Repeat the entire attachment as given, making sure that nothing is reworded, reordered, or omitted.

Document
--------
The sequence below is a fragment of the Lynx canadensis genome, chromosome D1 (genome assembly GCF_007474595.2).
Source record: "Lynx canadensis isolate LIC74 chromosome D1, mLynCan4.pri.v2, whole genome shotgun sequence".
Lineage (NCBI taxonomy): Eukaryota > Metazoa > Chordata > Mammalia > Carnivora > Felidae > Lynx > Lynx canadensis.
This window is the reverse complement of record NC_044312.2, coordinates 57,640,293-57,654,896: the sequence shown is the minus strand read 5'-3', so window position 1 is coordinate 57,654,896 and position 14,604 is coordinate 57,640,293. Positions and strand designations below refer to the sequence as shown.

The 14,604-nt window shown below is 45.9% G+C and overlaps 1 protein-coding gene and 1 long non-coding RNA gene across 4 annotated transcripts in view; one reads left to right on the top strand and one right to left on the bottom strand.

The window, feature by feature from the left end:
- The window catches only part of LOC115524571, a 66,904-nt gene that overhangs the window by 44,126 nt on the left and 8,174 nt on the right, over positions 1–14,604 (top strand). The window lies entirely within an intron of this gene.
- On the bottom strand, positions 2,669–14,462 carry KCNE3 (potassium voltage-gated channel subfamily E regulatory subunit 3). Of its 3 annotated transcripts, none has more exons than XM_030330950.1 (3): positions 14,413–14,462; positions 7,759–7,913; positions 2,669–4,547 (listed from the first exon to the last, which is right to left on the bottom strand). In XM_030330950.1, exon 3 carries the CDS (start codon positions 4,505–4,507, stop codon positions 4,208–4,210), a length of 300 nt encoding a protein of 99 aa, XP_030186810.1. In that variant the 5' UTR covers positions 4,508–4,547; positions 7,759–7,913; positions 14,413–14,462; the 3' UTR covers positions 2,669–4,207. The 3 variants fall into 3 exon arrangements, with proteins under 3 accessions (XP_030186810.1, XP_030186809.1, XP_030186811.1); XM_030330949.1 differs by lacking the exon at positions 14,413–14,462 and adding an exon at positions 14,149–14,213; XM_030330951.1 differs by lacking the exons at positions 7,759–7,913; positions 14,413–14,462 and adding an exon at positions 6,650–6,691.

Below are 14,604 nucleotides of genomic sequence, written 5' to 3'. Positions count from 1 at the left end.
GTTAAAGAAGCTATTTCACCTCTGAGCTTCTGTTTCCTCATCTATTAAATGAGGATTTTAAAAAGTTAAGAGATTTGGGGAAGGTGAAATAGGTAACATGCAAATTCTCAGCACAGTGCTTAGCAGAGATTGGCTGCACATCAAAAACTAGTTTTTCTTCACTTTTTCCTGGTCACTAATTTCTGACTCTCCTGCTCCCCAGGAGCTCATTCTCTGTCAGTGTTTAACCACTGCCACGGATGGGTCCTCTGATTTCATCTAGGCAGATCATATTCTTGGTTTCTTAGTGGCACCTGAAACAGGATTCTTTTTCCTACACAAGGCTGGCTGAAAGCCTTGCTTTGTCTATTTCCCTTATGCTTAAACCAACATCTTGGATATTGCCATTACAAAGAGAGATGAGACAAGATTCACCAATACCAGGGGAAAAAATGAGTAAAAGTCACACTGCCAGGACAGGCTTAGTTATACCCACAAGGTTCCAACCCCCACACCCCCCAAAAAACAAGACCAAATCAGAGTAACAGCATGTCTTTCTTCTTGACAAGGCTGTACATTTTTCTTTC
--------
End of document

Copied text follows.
The sequence below is a fragment of the Lynx canadensis genome, chromosome D1 (genome assembly GCF_007474595.2).
Source record: "Lynx canadensis isolate LIC74 chromosome D1, mLynCan4.pri.v2, whole genome shotgun sequence".
Lineage (NCBI taxonomy): Eukaryota > Metazoa > Chordata > Mammalia > Carnivora > Felidae > Lynx > Lynx canadensis.
This window is the reverse complement of record NC_044312.2, coordinates 57,640,293-57,654,896: the sequence shown is the minus strand read 5'-3', so window position 1 is coordinate 57,654,896 and position 14,604 is coordinate 57,640,293. Positions and strand designations below refer to the sequence as shown.

The 14,604-nt window shown below is 45.9% G+C and overlaps 1 protein-coding gene and 1 long non-coding RNA gene across 4 annotated transcripts in view; one reads left to right on the top strand and one right to left on the bottom strand.

The window, feature by feature from the left end:
- The window catches only part of LOC115524571, a 66,904-nt gene that overhangs the window by 44,126 nt on the left and 8,174 nt on the right, over positions 1–14,604 (top strand). The window lies entirely within an intron of this gene.
- On the bottom strand, positions 2,669–14,462 carry KCNE3 (potassium voltage-gated channel subfamily E regulatory subunit 3). Of its 3 annotated transcripts, none has more exons than XM_030330950.1 (3): positions 14,413–14,462; positions 7,759–7,913; positions 2,669–4,547 (listed from the first exon to the last, which is right to left on the bottom strand). In XM_030330950.1, exon 3 carries the CDS (start codon positions 4,505–4,507, stop codon positions 4,208–4,210), a length of 300 nt encoding a protein of 99 aa, XP_030186810.1. In that variant the 5' UTR covers positions 4,508–4,547; positions 7,759–7,913; positions 14,413–14,462; the 3' UTR covers positions 2,669–4,207. The 3 variants fall into 3 exon arrangements, with proteins under 3 accessions (XP_030186810.1, XP_030186809.1, XP_030186811.1); XM_030330949.1 differs by lacking the exon at positions 14,413–14,462 and adding an exon at positions 14,149–14,213; XM_030330951.1 differs by lacking the exons at positions 7,759–7,913; positions 14,413–14,462 and adding an exon at positions 6,650–6,691.

Below are 14,604 nucleotides of genomic sequence, written 5' to 3'. Positions count from 1 at the left end.
GTTAAAGAAGCTATTTCACCTCTGAGCTTCTGTTTCCTCATCTATTAAATGAGGATTTTAAAAAGTTAAGAGATTTGGGGAAGGTGAAATAGGTAACATGCAAATTCTCAGCACAGTGCTTAGCAGAGATTGGCTGCACATCAAAAACTAGTTTTTCTTCACTTTTTCCTGGTCACTAATTTCTGACTCTCCTGCTCCCCAGGAGCTCATTCTCTGTCAGTGTTTAACCACTGCCACGGATGGGTCCTCTGATTTCATCTAGGCAGATCATATTCTTGGTTTCTTAGTGGCACCTGAAACAGGATTCTTTTTCCTACACAAGGCTGGCTGAAAGCCTTGCTTTGTCTATTTCCCTTATGCTTAAACCAACATCTTGGATATTGCCATTACAAAGAGAGATGAGACAAGATTCACCAATACCAGGGGAAAAAATGAGTAAAAGTCACACTGCCAGGACAGGCTTAGTTATACCCACAAGGTTCCAACCCCCACACCCCCCAAAAAACAAGACCAAATCAGAGTAACAGCATGTCTTTCTTCTTGACAAGGCTGTACATTTTTCTTTC